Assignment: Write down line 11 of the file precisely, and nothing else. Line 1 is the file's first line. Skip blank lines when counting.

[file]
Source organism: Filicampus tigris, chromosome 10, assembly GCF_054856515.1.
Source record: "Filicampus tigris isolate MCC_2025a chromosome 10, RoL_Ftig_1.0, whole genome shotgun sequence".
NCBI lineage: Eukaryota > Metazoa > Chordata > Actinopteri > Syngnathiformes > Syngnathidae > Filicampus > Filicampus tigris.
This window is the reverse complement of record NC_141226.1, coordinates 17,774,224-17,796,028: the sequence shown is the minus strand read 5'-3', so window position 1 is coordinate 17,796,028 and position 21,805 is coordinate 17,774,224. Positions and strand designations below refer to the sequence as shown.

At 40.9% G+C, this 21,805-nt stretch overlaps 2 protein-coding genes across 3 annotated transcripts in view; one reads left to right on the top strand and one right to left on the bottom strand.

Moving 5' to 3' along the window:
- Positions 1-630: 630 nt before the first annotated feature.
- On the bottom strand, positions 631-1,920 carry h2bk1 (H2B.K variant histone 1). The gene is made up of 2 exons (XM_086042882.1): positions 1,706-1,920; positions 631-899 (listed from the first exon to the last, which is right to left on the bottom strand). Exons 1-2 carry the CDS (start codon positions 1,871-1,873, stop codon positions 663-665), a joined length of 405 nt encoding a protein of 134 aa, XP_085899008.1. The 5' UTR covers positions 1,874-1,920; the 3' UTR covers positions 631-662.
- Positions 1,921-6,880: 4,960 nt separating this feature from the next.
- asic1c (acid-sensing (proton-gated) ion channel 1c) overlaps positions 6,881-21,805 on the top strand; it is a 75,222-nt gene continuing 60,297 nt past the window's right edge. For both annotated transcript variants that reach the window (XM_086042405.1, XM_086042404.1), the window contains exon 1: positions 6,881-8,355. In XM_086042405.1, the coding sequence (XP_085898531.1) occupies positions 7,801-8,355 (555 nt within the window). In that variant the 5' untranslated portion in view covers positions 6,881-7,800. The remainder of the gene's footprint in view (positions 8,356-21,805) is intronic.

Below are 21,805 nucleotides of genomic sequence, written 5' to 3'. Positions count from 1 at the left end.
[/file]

Below are 21,805 nucleotides of genomic sequence, written 5' to 3'. Positions count from 1 at the left end.